But yeah, to be sure, doing it must have been VERY tiring and even painful work. Especially doing it in he sun at like 120 degree temperatures.
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Old 14th July 2016, 08:08 AM   #83
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I wholeheartedly agree.

I forgot to quote the bit about wondering why modern scholarship doesn't take the time to perfectly match ancient works.
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Old 14th July 2016, 08:55 AM   #84
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Originally Posted by Noriabooks View Post
Ok, here we go! Wasn't THAT hard? Well, I can only blame myself for not finding it on my own but what can I do? I just didn't. Excuse me. Right!
Your particular and unusual google is broken. Okay.

Originally Posted by Noriabooks View Post
If this drill result they show, is really theirs, then this is the jackpot! That is EXACTLY what I'm looking for!! The only thing I'm worried is that this site doesn't have much information about it. Just a couple af pics and as a skeptic, you might understand yourself that this is just a bit too few to prove something. But really, thank you very much for finding even that much. This may give me some hope that someone has done this with a bit more documentation if you know what I mean.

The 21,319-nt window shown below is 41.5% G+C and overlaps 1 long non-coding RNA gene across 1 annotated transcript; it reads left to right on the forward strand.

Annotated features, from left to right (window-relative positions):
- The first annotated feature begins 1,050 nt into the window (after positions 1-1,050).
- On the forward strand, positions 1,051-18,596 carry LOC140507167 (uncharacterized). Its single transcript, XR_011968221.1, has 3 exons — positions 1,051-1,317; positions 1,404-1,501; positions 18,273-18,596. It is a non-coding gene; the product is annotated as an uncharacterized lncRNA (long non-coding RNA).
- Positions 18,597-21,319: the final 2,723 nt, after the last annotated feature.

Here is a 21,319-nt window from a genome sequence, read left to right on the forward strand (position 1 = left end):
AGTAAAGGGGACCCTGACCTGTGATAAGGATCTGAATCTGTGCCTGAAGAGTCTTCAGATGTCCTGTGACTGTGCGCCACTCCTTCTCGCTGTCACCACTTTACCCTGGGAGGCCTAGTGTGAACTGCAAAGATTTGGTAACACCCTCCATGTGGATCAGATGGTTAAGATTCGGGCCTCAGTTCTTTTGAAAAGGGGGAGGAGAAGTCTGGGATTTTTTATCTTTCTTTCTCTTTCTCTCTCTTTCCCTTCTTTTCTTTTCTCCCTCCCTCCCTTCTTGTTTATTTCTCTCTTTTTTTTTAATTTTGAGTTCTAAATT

Are you seriously suggesting that it was beyond your ability to google it all on your lonesome? Really?

Originally Posted by Noriabooks View Post
Can you tell me more specifically, if there are any videos or better references about what they do/did? No newer materials? Everything i find about them online seems to be from past. I'm just always looking for better material, nothing else.
Are you really suffering under the illusion that it must be on youtube or else it isn't true? Go to a library, or an actual university.